It is with great sorrow and heavy hearts that we announce the passing of father, brother, uncle, Zaida and elter Zaida Allan Chapnick just five days short of his ninety-third birthday.
Allan was predeceased by his parents, Avrom and Edis, brother, Moisha, and sister, Chana.
He was also predeceased by his loving wife of sixty-two years of marriage, Clarise. Sadly, he lost his youngest son, Moishe, six weeks ago.
He is survived by his one remaining sibling, Sara; his eldest son, Cary; daughters-in-law, Sarah (Cary), and Joanne (Moishe); grandchildren, Gillian (Kevin), Alex, Simon (Nikki), Julien, Guillaume (Camille); and great-grandchild, Adelaide. Also mourning his loss are many nieces, nephews, cousins and lifelong friends.
Although born in Poland, Allan immigrated to Canada as an infant. His early and formative years were spent in the North End of Winnipeg on streets such as Jarvis and Alfred. He left school early to enrol in the Haganah (1948) as a Machal (volunteer from abroad) to defend the newly created state of Israel. Allan returned to Winnipeg in 1949, married Clarise in 1953, and had two sons: Cary (1956) and Moishe (1960).
Allan’s career was in selling life insurance. It was his conviction that life insurance was not a discretionary product but a necessity that saved young families from the poverty and misery on the unexpected loss of the family wage earner.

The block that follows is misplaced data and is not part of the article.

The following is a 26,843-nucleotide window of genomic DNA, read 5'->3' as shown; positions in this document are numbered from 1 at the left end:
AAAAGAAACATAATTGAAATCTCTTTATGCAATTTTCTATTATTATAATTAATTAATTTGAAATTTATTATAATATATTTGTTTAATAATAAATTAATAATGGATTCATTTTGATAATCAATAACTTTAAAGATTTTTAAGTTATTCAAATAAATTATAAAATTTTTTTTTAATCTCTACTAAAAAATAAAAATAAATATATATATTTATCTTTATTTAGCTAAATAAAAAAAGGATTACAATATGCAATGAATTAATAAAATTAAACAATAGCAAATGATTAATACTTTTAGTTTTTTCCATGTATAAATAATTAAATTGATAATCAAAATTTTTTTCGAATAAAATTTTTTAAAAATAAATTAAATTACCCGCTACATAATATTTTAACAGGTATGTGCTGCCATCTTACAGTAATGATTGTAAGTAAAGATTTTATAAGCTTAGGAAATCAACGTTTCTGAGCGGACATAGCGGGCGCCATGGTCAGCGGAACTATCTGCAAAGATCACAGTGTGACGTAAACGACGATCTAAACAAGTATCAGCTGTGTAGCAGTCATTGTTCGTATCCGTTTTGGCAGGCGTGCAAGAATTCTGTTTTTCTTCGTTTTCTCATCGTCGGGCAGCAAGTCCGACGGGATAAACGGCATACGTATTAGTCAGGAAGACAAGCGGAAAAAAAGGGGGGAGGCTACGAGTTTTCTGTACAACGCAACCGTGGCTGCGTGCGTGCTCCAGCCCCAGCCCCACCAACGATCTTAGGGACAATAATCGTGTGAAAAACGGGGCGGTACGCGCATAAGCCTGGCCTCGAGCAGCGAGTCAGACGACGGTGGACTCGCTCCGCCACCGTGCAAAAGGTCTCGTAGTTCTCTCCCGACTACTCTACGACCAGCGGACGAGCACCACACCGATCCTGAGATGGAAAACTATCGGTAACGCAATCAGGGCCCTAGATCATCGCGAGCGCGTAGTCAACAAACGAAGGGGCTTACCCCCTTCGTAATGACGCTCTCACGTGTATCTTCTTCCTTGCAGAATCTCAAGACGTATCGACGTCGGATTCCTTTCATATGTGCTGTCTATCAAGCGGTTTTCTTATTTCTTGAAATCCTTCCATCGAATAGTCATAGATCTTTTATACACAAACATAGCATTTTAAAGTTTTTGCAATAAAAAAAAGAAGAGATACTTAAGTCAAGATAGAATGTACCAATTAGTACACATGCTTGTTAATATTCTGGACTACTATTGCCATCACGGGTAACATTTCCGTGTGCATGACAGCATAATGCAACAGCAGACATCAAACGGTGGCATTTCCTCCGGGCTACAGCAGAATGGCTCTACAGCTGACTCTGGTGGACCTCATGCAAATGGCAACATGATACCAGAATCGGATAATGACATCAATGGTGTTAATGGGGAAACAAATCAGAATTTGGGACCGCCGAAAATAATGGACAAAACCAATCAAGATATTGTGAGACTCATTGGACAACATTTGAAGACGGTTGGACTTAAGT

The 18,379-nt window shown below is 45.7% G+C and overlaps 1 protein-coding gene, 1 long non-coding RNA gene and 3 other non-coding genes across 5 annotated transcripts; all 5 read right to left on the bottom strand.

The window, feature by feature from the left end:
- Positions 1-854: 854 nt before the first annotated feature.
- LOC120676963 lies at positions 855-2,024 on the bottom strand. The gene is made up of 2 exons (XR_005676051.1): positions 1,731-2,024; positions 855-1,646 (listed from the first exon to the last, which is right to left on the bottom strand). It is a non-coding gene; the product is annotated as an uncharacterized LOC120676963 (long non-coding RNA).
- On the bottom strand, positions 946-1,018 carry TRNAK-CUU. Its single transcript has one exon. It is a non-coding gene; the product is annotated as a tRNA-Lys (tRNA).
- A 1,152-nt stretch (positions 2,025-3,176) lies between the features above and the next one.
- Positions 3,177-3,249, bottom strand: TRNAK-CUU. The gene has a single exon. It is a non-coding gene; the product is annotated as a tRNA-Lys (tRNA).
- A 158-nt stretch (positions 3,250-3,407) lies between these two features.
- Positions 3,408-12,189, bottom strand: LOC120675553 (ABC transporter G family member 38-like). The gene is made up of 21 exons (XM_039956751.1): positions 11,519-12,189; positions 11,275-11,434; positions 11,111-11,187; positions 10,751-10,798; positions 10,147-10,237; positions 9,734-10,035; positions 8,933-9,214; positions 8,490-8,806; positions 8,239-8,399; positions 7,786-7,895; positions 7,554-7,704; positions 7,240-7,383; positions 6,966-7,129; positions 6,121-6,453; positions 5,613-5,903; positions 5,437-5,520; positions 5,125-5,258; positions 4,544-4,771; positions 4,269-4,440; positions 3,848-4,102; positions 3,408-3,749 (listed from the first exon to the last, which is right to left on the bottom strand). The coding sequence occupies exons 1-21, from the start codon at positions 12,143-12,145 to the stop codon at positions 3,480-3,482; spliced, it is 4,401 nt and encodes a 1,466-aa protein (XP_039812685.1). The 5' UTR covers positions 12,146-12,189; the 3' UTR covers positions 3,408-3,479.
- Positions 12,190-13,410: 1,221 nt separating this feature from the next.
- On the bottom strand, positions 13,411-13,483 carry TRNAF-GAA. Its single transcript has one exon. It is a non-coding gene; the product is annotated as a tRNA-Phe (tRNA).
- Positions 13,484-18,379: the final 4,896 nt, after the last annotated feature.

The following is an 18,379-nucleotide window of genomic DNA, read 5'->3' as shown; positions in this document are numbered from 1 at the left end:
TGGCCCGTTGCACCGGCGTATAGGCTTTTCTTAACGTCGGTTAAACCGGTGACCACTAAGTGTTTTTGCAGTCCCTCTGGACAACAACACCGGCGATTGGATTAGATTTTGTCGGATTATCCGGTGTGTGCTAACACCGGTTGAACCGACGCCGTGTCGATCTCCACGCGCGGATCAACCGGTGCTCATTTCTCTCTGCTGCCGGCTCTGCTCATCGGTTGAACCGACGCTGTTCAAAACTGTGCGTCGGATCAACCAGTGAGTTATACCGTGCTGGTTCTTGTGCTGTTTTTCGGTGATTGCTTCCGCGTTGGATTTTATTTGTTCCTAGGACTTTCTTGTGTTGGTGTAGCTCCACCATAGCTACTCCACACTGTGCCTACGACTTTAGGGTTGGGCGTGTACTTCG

If there was only one word allowed to describe Allan, that word would be curiosity. The thing he was most curious about was people and their families. He could literally stop into a Robins Doughnuts and start a conversation with anyone. He had a savant like ability to remember people’s birth dates. Allan and Clarise shared a love of travel and always wanted to explore somewhere that they had never been before, everywhere from California to China. Allan was a voracious reader and the genres he enjoyed most were biographies and history.
In terms of devotion, Allan walked the talk. He visited Clarise every single day from her hospitalization at Seven Oaks to her interim placement at the Misericordia to her final days at the Simkin Center.
He took nachos (pride) in his children and grandchildren and in becoming an elter Zaida.
Allan’s legacy to both Moishe and me was imparting how important it is to be a good parent and he taught this to us by being a loving and supportive father.